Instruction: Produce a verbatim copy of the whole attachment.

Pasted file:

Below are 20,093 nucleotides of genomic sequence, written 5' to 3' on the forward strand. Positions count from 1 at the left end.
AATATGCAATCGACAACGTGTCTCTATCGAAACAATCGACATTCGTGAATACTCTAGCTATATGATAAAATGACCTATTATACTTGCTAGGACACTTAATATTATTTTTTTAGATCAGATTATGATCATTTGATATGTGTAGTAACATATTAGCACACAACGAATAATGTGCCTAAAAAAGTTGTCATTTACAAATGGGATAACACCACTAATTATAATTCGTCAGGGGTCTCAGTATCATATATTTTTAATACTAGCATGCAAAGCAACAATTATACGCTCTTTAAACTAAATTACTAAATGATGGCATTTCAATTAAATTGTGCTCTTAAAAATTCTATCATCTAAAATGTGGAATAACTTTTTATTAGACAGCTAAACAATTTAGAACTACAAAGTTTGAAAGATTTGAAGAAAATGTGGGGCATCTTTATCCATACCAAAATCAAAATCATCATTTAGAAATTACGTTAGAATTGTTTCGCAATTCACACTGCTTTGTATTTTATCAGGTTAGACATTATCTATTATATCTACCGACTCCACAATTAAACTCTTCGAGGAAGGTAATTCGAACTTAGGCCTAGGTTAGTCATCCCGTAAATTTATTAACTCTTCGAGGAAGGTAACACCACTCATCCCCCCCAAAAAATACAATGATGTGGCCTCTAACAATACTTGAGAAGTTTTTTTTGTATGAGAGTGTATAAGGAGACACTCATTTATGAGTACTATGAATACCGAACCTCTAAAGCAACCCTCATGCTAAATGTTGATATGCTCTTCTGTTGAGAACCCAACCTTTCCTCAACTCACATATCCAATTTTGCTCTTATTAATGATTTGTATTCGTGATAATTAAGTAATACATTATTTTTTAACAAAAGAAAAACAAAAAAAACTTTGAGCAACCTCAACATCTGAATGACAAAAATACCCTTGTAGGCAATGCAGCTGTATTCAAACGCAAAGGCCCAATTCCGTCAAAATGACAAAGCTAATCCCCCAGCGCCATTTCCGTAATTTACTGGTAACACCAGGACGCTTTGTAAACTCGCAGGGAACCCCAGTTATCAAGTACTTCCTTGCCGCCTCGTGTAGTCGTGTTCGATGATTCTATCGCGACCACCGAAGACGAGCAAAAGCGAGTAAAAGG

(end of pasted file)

Below are 20,093 nucleotides of genomic sequence, written 5' to 3' on the forward strand. Positions count from 1 at the left end.
AATATGCAATCGACAACGTGTCTCTATCGAAACAATCGACATTCGTGAATACTCTAGCTATATGATAAAATGACCTATTATACTTGCTAGGACACTTAATATTATTTTTTTAGATCAGATTATGATCATTTGATATGTGTAGTAACATATTAGCACACAACGAATAATGTGCCTAAAAAAGTTGTCATTTACAAATGGGATAACACCACTAATTATAATTCGTCAGGGGTCTCAGTATCATATATTTTTAATACTAGCATGCAAAGCAACAATTATACGCTCTTTAAACTAAATTACTAAATGATGGCATTTCAATTAAATTGTGCTCTTAAAAATTCTATCATCTAAAATGTGGAATAACTTTTTATTAGACAGCTAAACAATTTAGAACTACAAAGTTTGAAAGATTTGAAGAAAATGTGGGGCATCTTTATCCATACCAAAATCAAAATCATCATTTAGAAATTACGTTAGAATTGTTTCGCAATTCACACTGCTTTGTATTTTATCAGGTTAGACATTATCTATTATATCTACCGACTCCACAATTAAACTCTTCGAGGAAGGTAATTCGAACTTAGGCCTAGGTTAGTCATCCCGTAAATTTATTAACTCTTCGAGGAAGGTAACACCACTCATCCCCCCCAAAAAATACAATGATGTGGCCTCTAACAATACTTGAGAAGTTTTTTTTGTATGAGAGTGTATAAGGAGACACTCATTTATGAGTACTATGAATACCGAACCTCTAAAGCAACCCTCATGCTAAATGTTGATATGCTCTTCTGTTGAGAACCCAACCTTTCCTCAACTCACATATCCAATTTTGCTCTTATTAATGATTTGTATTCGTGATAATTAAGTAATACATTATTTTTTAACAAAAGAAAAACAAAAAAAACTTTGAGCAACCTCAACATCTGAATGACAAAAATACCCTTGTAGGCAATGCAGCTGTATTCAAACGCAAAGGCCCAATTCCGTCAAAATGACAAAGCTAATCCCCCAGCGCCATTTCCGTAATTTACTGGTAACACCAGGACGCTTTGTAAACTCGCAGGGAACCCCAGTTATCAAGTACTTCCTTGCCGCCTCGTGTAGTCGTGTTCGATGATTCTATCGCGACCACCGAAGACGAGCAAAAGCGAGTAAAAGG